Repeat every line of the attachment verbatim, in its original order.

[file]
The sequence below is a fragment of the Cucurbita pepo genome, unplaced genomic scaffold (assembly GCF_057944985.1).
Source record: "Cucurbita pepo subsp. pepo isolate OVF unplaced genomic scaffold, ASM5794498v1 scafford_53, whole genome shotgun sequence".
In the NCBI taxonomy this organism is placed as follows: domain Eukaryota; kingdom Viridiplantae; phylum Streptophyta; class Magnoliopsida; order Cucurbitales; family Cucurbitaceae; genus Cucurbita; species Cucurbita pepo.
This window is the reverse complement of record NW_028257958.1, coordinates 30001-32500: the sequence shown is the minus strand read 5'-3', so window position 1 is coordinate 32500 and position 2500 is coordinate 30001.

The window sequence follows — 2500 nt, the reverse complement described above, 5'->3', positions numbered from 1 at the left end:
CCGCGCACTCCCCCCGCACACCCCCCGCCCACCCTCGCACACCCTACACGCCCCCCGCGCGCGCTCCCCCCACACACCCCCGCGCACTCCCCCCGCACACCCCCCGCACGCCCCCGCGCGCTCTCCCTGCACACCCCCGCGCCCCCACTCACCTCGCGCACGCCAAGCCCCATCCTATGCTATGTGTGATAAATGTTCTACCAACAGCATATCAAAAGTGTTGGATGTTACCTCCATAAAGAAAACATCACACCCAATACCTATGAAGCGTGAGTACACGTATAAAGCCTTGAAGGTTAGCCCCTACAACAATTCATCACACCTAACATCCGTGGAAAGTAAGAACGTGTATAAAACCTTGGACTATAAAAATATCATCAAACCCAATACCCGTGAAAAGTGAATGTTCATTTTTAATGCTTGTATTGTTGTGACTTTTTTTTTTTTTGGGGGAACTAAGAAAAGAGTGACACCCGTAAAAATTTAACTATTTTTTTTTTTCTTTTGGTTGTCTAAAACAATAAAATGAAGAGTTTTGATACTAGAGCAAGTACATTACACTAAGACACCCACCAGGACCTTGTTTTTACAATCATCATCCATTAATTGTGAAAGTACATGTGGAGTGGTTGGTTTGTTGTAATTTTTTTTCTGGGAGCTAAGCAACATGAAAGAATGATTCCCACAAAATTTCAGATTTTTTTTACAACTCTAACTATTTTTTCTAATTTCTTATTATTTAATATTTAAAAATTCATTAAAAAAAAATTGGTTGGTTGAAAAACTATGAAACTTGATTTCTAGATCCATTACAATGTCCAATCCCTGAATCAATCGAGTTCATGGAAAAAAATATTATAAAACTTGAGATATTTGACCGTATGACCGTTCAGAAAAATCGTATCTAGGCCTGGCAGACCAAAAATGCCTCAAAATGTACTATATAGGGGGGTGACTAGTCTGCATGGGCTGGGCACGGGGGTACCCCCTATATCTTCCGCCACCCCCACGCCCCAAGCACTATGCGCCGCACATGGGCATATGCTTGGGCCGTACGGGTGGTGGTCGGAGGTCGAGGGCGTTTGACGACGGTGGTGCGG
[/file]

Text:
The sequence below is a fragment of the Cucurbita pepo genome, unplaced genomic scaffold (assembly GCF_057944985.1).
Source record: "Cucurbita pepo subsp. pepo isolate OVF unplaced genomic scaffold, ASM5794498v1 scafford_53, whole genome shotgun sequence".
In the NCBI taxonomy this organism is placed as follows: domain Eukaryota; kingdom Viridiplantae; phylum Streptophyta; class Magnoliopsida; order Cucurbitales; family Cucurbitaceae; genus Cucurbita; species Cucurbita pepo.
This window is the reverse complement of record NW_028257958.1, coordinates 30001-32500: the sequence shown is the minus strand read 5'-3', so window position 1 is coordinate 32500 and position 2500 is coordinate 30001.

The window sequence follows — 2500 nt, the reverse complement described above, 5'->3', positions numbered from 1 at the left end:
CCGCGCACTCCCCCCGCACACCCCCCGCCCACCCTCGCACACCCTACACGCCCCCCGCGCGCGCTCCCCCCACACACCCCCGCGCACTCCCCCCGCACACCCCCCGCACGCCCCCGCGCGCTCTCCCTGCACACCCCCGCGCCCCCACTCACCTCGCGCACGCCAAGCCCCATCCTATGCTATGTGTGATAAATGTTCTACCAACAGCATATCAAAAGTGTTGGATGTTACCTCCATAAAGAAAACATCACACCCAATACCTATGAAGCGTGAGTACACGTATAAAGCCTTGAAGGTTAGCCCCTACAACAATTCATCACACCTAACATCCGTGGAAAGTAAGAACGTGTATAAAACCTTGGACTATAAAAATATCATCAAACCCAATACCCGTGAAAAGTGAATGTTCATTTTTAATGCTTGTATTGTTGTGACTTTTTTTTTTTTTGGGGGAACTAAGAAAAGAGTGACACCCGTAAAAATTTAACTATTTTTTTTTTTCTTTTGGTTGTCTAAAACAATAAAATGAAGAGTTTTGATACTAGAGCAAGTACATTACACTAAGACACCCACCAGGACCTTGTTTTTACAATCATCATCCATTAATTGTGAAAGTACATGTGGAGTGGTTGGTTTGTTGTAATTTTTTTTCTGGGAGCTAAGCAACATGAAAGAATGATTCCCACAAAATTTCAGATTTTTTTTACAACTCTAACTATTTTTTCTAATTTCTTATTATTTAATATTTAAAAATTCATTAAAAAAAAATTGGTTGGTTGAAAAACTATGAAACTTGATTTCTAGATCCATTACAATGTCCAATCCCTGAATCAATCGAGTTCATGGAAAAAAATATTATAAAACTTGAGATATTTGACCGTATGACCGTTCAGAAAAATCGTATCTAGGCCTGGCAGACCAAAAATGCCTCAAAATGTACTATATAGGGGGGTGACTAGTCTGCATGGGCTGGGCACGGGGGTACCCCCTATATCTTCCGCCACCCCCACGCCCCAAGCACTATGCGCCGCACATGGGCATATGCTTGGGCCGTACGGGTGGTGGTCGGAGGTCGAGGGCGTTTGACGACGGTGGTGCGG